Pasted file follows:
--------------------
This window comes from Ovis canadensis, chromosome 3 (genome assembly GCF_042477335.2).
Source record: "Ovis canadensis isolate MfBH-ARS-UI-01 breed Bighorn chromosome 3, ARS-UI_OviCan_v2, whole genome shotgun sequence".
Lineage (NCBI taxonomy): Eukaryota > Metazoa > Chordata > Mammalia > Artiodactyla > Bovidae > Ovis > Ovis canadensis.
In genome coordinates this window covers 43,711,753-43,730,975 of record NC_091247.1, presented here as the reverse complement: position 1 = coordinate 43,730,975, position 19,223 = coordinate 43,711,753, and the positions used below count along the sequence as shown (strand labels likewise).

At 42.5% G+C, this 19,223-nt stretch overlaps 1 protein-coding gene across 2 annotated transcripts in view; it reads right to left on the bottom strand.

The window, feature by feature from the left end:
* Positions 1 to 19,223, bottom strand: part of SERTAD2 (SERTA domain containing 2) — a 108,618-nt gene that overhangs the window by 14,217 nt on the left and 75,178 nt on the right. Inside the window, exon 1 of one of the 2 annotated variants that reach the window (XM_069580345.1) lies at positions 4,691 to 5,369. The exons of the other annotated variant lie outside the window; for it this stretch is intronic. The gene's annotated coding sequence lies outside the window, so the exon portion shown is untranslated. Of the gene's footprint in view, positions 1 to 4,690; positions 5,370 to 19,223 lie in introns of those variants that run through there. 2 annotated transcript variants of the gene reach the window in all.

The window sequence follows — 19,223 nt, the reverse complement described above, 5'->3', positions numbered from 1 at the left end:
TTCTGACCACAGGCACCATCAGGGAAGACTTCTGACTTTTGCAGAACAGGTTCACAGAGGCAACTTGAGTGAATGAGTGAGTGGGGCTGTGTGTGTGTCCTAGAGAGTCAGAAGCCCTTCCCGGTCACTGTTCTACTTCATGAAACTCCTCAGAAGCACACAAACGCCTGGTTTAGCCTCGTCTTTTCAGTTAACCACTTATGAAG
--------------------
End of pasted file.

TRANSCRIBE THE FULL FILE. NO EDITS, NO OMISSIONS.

This window comes from Ovis canadensis, chromosome 3 (genome assembly GCF_042477335.2).
Source record: "Ovis canadensis isolate MfBH-ARS-UI-01 breed Bighorn chromosome 3, ARS-UI_OviCan_v2, whole genome shotgun sequence".
Lineage (NCBI taxonomy): Eukaryota > Metazoa > Chordata > Mammalia > Artiodactyla > Bovidae > Ovis > Ovis canadensis.
In genome coordinates this window covers 43,711,753-43,730,975 of record NC_091247.1, presented here as the reverse complement: position 1 = coordinate 43,730,975, position 19,223 = coordinate 43,711,753, and the positions used below count along the sequence as shown (strand labels likewise).

At 42.5% G+C, this 19,223-nt stretch overlaps 1 protein-coding gene across 2 annotated transcripts in view; it reads right to left on the bottom strand.

The window, feature by feature from the left end:
* Positions 1 to 19,223, bottom strand: part of SERTAD2 (SERTA domain containing 2) — a 108,618-nt gene that overhangs the window by 14,217 nt on the left and 75,178 nt on the right. Inside the window, exon 1 of one of the 2 annotated variants that reach the window (XM_069580345.1) lies at positions 4,691 to 5,369. The exons of the other annotated variant lie outside the window; for it this stretch is intronic. The gene's annotated coding sequence lies outside the window, so the exon portion shown is untranslated. Of the gene's footprint in view, positions 1 to 4,690; positions 5,370 to 19,223 lie in introns of those variants that run through there. 2 annotated transcript variants of the gene reach the window in all.

The window sequence follows — 19,223 nt, the reverse complement described above, 5'->3', positions numbered from 1 at the left end:
TTCTGACCACAGGCACCATCAGGGAAGACTTCTGACTTTTGCAGAACAGGTTCACAGAGGCAACTTGAGTGAATGAGTGAGTGGGGCTGTGTGTGTGTCCTAGAGAGTCAGAAGCCCTTCCCGGTCACTGTTCTACTTCATGAAACTCCTCAGAAGCACACAAACGCCTGGTTTAGCCTCGTCTTTTCAGTTAACCACTTATGAAG